Recently, over a long lunch meeting, those gathered began discussing how leaders change systems. We agreed that most systems are designed for predictability and consistent outcomes. They also are designed to solve problems that may only be clear from a historical perspective rather than a current perspective.
Often when discussing this topic with executives, I point out that many people and even organizations suffer from a normal problem, namely spatial blindness. Barry Oshry in his book, Seeing Systems: Unlocking the Mysteries of Organizational Life, Berrett-Koehler, 1995, defined spatial blindness as seeing the “parts of the system but not the whole system.” The problem is that the skills of perceiving and analyzing the world in terms of systems to many of us. They must be learned, because, for the most part, we are born blind to systems. Rarely can we clearly perceive ourselves in space, time or relationship to what appear to be remote objects, forces, people and events.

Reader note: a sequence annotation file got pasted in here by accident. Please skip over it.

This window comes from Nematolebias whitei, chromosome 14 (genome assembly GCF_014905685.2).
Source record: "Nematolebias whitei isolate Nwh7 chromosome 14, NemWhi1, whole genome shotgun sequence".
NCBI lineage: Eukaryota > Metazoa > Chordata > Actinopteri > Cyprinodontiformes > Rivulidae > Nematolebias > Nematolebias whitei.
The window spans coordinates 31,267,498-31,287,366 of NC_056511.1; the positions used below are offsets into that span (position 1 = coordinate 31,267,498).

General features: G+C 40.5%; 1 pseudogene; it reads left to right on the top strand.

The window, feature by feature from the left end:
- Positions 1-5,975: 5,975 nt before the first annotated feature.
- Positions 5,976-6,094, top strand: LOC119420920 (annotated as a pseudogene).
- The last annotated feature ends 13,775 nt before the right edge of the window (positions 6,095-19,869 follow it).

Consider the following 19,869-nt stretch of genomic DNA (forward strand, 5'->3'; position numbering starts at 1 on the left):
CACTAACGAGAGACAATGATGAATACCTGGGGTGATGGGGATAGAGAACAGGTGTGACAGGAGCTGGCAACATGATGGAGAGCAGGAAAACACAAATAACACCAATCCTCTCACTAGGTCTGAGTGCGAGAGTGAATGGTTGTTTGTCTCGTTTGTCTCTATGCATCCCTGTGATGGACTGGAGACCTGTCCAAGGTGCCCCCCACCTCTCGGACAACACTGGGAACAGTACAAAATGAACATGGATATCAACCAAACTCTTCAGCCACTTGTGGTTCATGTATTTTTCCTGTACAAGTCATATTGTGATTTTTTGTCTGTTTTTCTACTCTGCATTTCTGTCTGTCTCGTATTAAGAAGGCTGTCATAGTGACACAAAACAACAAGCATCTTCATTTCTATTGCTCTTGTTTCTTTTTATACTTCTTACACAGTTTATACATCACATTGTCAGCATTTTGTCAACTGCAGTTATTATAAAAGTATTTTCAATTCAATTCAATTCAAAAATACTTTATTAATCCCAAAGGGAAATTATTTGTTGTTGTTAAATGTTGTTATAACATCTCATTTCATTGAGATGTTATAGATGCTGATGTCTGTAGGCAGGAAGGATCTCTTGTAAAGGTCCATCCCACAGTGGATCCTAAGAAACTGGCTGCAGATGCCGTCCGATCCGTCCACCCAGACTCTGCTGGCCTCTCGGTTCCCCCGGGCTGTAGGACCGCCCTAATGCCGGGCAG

Furthermore, spatial blindness is a failure to grasp "big picture" connections. For example, many of us are almost totally unaware of what is happening elsewhere that can indirectly but powerfully affect our lives. Like the legendary blind group of people describing an elephant as they each grasp a different part of its anatomy, we routinely mistake the parts for the whole. In short, we lose perspective and miss the context in which seemingly isolated events occur.
One unique aspect of spatial blindness is scale blindness. Since it is easy to miss the big picture when concentrating on details, it also is difficult to up-scale or down-scale a set of conditions by linear extrapolation. It can be a recipe for serious error. Yet with improved understanding and perspective, we can begin to overcome scale blindness.
This week keep your eyes open for spatial blindness and scale blindness. It is rampant in the work place.